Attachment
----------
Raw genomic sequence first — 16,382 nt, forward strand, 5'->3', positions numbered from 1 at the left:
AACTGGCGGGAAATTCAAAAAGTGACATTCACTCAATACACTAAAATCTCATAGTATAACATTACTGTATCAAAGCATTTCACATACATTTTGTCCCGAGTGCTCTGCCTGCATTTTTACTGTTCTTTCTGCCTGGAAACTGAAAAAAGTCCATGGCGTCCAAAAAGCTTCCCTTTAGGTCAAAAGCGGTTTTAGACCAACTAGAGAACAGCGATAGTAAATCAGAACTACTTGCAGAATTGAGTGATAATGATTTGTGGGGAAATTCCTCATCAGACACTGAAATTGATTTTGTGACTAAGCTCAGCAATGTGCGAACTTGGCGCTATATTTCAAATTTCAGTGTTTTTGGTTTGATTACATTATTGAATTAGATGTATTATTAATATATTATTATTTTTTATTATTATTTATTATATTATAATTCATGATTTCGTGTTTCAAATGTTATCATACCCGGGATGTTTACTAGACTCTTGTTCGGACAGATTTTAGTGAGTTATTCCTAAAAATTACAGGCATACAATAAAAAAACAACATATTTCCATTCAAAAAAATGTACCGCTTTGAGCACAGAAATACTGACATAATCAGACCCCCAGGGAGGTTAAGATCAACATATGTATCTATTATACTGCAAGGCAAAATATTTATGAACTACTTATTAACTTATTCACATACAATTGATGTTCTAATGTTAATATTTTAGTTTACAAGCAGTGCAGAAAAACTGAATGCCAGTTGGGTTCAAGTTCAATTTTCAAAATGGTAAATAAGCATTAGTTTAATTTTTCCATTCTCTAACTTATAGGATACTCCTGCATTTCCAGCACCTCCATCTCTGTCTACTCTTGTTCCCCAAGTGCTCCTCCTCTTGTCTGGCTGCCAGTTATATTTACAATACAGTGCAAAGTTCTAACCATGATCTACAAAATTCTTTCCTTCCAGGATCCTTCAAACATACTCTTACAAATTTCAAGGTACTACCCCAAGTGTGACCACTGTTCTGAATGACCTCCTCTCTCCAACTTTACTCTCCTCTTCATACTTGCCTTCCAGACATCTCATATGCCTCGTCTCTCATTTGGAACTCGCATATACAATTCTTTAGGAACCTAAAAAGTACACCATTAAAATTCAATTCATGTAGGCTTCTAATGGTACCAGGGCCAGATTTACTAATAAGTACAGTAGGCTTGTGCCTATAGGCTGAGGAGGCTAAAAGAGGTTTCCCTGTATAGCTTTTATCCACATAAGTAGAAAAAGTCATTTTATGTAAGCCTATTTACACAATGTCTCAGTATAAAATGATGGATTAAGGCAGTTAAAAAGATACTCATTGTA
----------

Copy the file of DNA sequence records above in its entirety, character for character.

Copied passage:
Raw genomic sequence first — 16,382 nt, forward strand, 5'->3', positions numbered from 1 at the left:
AACTGGCGGGAAATTCAAAAAGTGACATTCACTCAATACACTAAAATCTCATAGTATAACATTACTGTATCAAAGCATTTCACATACATTTTGTCCCGAGTGCTCTGCCTGCATTTTTACTGTTCTTTCTGCCTGGAAACTGAAAAAAGTCCATGGCGTCCAAAAAGCTTCCCTTTAGGTCAAAAGCGGTTTTAGACCAACTAGAGAACAGCGATAGTAAATCAGAACTACTTGCAGAATTGAGTGATAATGATTTGTGGGGAAATTCCTCATCAGACACTGAAATTGATTTTGTGACTAAGCTCAGCAATGTGCGAACTTGGCGCTATATTTCAAATTTCAGTGTTTTTGGTTTGATTACATTATTGAATTAGATGTATTATTAATATATTATTATTTTTTATTATTATTTATTATATTATAATTCATGATTTCGTGTTTCAAATGTTATCATACCCGGGATGTTTACTAGACTCTTGTTCGGACAGATTTTAGTGAGTTATTCCTAAAAATTACAGGCATACAATAAAAAAACAACATATTTCCATTCAAAAAAATGTACCGCTTTGAGCACAGAAATACTGACATAATCAGACCCCCAGGGAGGTTAAGATCAACATATGTATCTATTATACTGCAAGGCAAAATATTTATGAACTACTTATTAACTTATTCACATACAATTGATGTTCTAATGTTAATATTTTAGTTTACAAGCAGTGCAGAAAAACTGAATGCCAGTTGGGTTCAAGTTCAATTTTCAAAATGGTAAATAAGCATTAGTTTAATTTTTCCATTCTCTAACTTATAGGATACTCCTGCATTTCCAGCACCTCCATCTCTGTCTACTCTTGTTCCCCAAGTGCTCCTCCTCTTGTCTGGCTGCCAGTTATATTTACAATACAGTGCAAAGTTCTAACCATGATCTACAAAATTCTTTCCTTCCAGGATCCTTCAAACATACTCTTACAAATTTCAAGGTACTACCCCAAGTGTGACCACTGTTCTGAATGACCTCCTCTCTCCAACTTTACTCTCCTCTTCATACTTGCCTTCCAGACATCTCATATGCCTCGTCTCTCATTTGGAACTCGCATATACAATTCTTTAGGAACCTAAAAAGTACACCATTAAAATTCAATTCATGTAGGCTTCTAATGGTACCAGGGCCAGATTTACTAATAAGTACAGTAGGCTTGTGCCTATAGGCTGAGGAGGCTAAAAGAGGTTTCCCTGTATAGCTTTTATCCACATAAGTAGAAAAAGTCATTTTATGTAAGCCTATTTACACAATGTCTCAGTATAAAATGATGGATTAAGGCAGTTAAAAAGATACTCATTGTA